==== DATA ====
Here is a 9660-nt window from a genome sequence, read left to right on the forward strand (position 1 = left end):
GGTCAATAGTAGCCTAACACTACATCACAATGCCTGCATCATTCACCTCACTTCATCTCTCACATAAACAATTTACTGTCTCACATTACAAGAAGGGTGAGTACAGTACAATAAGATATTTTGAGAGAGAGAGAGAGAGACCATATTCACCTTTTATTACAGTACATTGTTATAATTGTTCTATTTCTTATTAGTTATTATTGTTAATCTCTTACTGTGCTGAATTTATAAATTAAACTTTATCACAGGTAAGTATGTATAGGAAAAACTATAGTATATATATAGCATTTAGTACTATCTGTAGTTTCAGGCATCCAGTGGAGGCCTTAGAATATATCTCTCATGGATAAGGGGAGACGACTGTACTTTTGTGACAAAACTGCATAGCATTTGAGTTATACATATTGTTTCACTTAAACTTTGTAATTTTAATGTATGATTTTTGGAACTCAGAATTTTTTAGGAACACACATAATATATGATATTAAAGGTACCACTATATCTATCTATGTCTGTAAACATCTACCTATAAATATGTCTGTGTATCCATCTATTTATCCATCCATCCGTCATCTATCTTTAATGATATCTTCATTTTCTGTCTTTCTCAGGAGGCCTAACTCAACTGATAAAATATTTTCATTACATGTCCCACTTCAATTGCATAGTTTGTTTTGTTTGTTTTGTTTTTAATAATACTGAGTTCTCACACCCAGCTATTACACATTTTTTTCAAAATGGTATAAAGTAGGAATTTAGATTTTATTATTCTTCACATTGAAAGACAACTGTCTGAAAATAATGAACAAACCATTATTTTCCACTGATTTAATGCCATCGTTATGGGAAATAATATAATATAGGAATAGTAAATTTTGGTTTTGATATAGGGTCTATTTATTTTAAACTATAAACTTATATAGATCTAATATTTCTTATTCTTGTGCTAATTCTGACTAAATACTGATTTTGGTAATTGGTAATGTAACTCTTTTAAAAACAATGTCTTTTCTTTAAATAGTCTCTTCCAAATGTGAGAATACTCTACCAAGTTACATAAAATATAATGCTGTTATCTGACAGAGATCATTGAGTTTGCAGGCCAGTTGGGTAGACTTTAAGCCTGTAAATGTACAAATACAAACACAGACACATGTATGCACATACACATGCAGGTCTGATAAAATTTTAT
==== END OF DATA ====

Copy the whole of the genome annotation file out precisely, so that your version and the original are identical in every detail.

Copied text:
Here is a 9660-nt window from a genome sequence, read left to right on the forward strand (position 1 = left end):
GGTCAATAGTAGCCTAACACTACATCACAATGCCTGCATCATTCACCTCACTTCATCTCTCACATAAACAATTTACTGTCTCACATTACAAGAAGGGTGAGTACAGTACAATAAGATATTTTGAGAGAGAGAGAGAGAGACCATATTCACCTTTTATTACAGTACATTGTTATAATTGTTCTATTTCTTATTAGTTATTATTGTTAATCTCTTACTGTGCTGAATTTATAAATTAAACTTTATCACAGGTAAGTATGTATAGGAAAAACTATAGTATATATATAGCATTTAGTACTATCTGTAGTTTCAGGCATCCAGTGGAGGCCTTAGAATATATCTCTCATGGATAAGGGGAGACGACTGTACTTTTGTGACAAAACTGCATAGCATTTGAGTTATACATATTGTTTCACTTAAACTTTGTAATTTTAATGTATGATTTTTGGAACTCAGAATTTTTTAGGAACACACATAATATATGATATTAAAGGTACCACTATATCTATCTATGTCTGTAAACATCTACCTATAAATATGTCTGTGTATCCATCTATTTATCCATCCATCCGTCATCTATCTTTAATGATATCTTCATTTTCTGTCTTTCTCAGGAGGCCTAACTCAACTGATAAAATATTTTCATTACATGTCCCACTTCAATTGCATAGTTTGTTTTGTTTGTTTTGTTTTTAATAATACTGAGTTCTCACACCCAGCTATTACACATTTTTTTCAAAATGGTATAAAGTAGGAATTTAGATTTTATTATTCTTCACATTGAAAGACAACTGTCTGAAAATAATGAACAAACCATTATTTTCCACTGATTTAATGCCATCGTTATGGGAAATAATATAATATAGGAATAGTAAATTTTGGTTTTGATATAGGGTCTATTTATTTTAAACTATAAACTTATATAGATCTAATATTTCTTATTCTTGTGCTAATTCTGACTAAATACTGATTTTGGTAATTGGTAATGTAACTCTTTTAAAAACAATGTCTTTTCTTTAAATAGTCTCTTCCAAATGTGAGAATACTCTACCAAGTTACATAAAATATAATGCTGTTATCTGACAGAGATCATTGAGTTTGCAGGCCAGTTGGGTAGACTTTAAGCCTGTAAATGTACAAATACAAACACAGACACATGTATGCACATACACATGCAGGTCTGATAAAATTTTAT